How did Aston Villa go from the top 4 to relegated from the Premier League in 7 years?
Aston Villa are going down. The club clinched relegation on Saturday, losing 1-0 to Manchester United, putting an end to a painful season. But it was more than just this painful season. It has been years of mismanagement and flailing about that have landed them here — out of the Premier League for the first time in history.
The club’s fall began in 2009. Martin O’Neill had Villa in the top four and poised for the Champions League. Ashley Young, James Milner and Gareth Barry made for the core of a team that looked like one of the better sides in England, with Stilyan Petrov holding down the midfield and Brad Friedel the steadying presence in goal.
Everything was looking good until February 15. That is when they lost to Everton in the FA Cup fifth round, ending their hopes in that competition. A loss to Chelsea the following weekend then kicked off a spell of nine straight matches in the league without a win, a run that saw them drop out of the top four. And to make matters worse, they also went out of the UEFA Cup in this stretch. Their dream season was over.
Aston Villa had spent big to get to where they were on February 15, 2009. Randy Lerner shelled out more than £50 million in transfer fees after buying the club in 2006 and paid the wages to match. Even after the spring of 2009 turned to disaster, Villa spent more. They were dead set on the top four. But while they aimed high, talent also started to leak out.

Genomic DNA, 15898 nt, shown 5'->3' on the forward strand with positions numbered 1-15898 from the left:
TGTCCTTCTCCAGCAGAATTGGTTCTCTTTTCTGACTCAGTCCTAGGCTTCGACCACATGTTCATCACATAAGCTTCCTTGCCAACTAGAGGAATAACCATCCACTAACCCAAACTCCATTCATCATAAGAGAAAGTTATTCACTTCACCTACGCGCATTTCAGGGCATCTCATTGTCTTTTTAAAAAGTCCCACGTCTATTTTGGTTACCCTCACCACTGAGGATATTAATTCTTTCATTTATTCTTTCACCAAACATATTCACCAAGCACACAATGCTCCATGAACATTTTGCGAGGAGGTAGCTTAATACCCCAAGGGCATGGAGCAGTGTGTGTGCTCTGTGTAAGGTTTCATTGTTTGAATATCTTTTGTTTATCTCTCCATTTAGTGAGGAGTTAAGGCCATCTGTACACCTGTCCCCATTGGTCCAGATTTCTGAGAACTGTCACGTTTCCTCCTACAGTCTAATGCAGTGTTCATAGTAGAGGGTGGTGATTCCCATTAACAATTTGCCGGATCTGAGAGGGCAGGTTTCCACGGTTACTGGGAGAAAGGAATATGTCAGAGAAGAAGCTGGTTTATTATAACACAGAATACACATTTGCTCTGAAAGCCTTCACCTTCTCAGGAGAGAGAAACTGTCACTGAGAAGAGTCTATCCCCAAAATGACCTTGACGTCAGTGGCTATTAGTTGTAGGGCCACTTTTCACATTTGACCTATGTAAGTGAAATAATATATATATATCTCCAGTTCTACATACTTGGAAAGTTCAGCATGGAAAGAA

Barry left Villa Park for Manchester City in the summer of 2009 and despite Lerner’s assurances that Milner would stay on, he joined Barry in City blue.
The exodus wasn’t only limited to the club’s players. O’Neill quit five days before the 2010/11 season started, upset with the direction of the club and the support he was receiving. It was bad enough to lose the manager that had built the club, but the reasoning and timing cast real doubt as to the future of Aston Villa.
The spotlight turned to Lerner, who was praised by fans for his early spending and welcomed by chants of "U-S-A," but was now overseeing its fall.
Gerard Houlier replaced O’Neill, but he lasted only one season due to health issues, and in 2011 Lerner inexplicably turned to Alex McLeish to be Villa’s next manager.
Aston Villa, the club that was so close to the top four only two years earlier, had decided to hire a man who was just in charge of their rivals, Birmingham City. And not only that, but McLeish had just overseen Birmingham’s relegation from the Premier League.
The fans revolted, and sensibly so, but it didn’t matter. Lerner had his man, and he also had a new approach — cut costs.
Young was sold to Manchester United, while Stewart Downing was offloaded to Liverpool. McLeish only lasted one season and in came Paul Lambert, who astutely bought Christian Benteke, along with Ron Vlaar. But even those signings couldn’t turn around Villa’s fortunes as they barely avoided relegation in consecutive seasons, managing to finish 15th both years thanks to Benteke’s brilliance and the emergence of Fabian Delph.